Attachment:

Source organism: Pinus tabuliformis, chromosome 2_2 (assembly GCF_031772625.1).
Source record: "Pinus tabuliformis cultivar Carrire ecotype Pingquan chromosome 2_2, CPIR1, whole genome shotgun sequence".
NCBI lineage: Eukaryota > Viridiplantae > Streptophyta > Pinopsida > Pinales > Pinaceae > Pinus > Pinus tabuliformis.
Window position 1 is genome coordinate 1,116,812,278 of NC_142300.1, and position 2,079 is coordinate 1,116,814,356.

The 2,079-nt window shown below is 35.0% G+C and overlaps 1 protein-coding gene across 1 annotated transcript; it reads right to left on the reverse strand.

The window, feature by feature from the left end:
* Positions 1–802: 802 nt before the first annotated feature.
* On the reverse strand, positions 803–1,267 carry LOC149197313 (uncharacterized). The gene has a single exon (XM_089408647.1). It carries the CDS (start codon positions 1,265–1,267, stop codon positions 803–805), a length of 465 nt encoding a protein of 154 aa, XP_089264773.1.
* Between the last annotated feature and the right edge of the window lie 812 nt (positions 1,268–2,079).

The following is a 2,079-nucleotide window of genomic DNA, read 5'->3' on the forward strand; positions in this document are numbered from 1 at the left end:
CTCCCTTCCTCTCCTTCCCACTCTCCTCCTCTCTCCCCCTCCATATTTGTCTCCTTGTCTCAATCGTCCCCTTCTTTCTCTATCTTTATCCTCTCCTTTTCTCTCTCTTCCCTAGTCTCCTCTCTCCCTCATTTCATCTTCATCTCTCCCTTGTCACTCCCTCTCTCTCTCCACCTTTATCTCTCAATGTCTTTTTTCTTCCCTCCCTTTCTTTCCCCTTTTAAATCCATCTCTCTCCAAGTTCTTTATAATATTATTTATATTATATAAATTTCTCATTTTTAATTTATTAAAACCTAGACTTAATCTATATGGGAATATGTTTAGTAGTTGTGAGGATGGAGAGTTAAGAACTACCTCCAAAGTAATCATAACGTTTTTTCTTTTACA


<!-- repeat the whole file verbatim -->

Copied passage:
Source organism: Pinus tabuliformis, chromosome 2_2 (assembly GCF_031772625.1).
Source record: "Pinus tabuliformis cultivar Carrire ecotype Pingquan chromosome 2_2, CPIR1, whole genome shotgun sequence".
NCBI lineage: Eukaryota > Viridiplantae > Streptophyta > Pinopsida > Pinales > Pinaceae > Pinus > Pinus tabuliformis.
Window position 1 is genome coordinate 1,116,812,278 of NC_142300.1, and position 2,079 is coordinate 1,116,814,356.

The 2,079-nt window shown below is 35.0% G+C and overlaps 1 protein-coding gene across 1 annotated transcript; it reads right to left on the reverse strand.

The window, feature by feature from the left end:
* Positions 1–802: 802 nt before the first annotated feature.
* On the reverse strand, positions 803–1,267 carry LOC149197313 (uncharacterized). The gene has a single exon (XM_089408647.1). It carries the CDS (start codon positions 1,265–1,267, stop codon positions 803–805), a length of 465 nt encoding a protein of 154 aa, XP_089264773.1.
* Between the last annotated feature and the right edge of the window lie 812 nt (positions 1,268–2,079).

The following is a 2,079-nucleotide window of genomic DNA, read 5'->3' on the forward strand; positions in this document are numbered from 1 at the left end:
CTCCCTTCCTCTCCTTCCCACTCTCCTCCTCTCTCCCCCTCCATATTTGTCTCCTTGTCTCAATCGTCCCCTTCTTTCTCTATCTTTATCCTCTCCTTTTCTCTCTCTTCCCTAGTCTCCTCTCTCCCTCATTTCATCTTCATCTCTCCCTTGTCACTCCCTCTCTCTCTCCACCTTTATCTCTCAATGTCTTTTTTCTTCCCTCCCTTTCTTTCCCCTTTTAAATCCATCTCTCTCCAAGTTCTTTATAATATTATTTATATTATATAAATTTCTCATTTTTAATTTATTAAAACCTAGACTTAATCTATATGGGAATATGTTTAGTAGTTGTGAGGATGGAGAGTTAAGAACTACCTCCAAAGTAATCATAACGTTTTTTCTTTTACA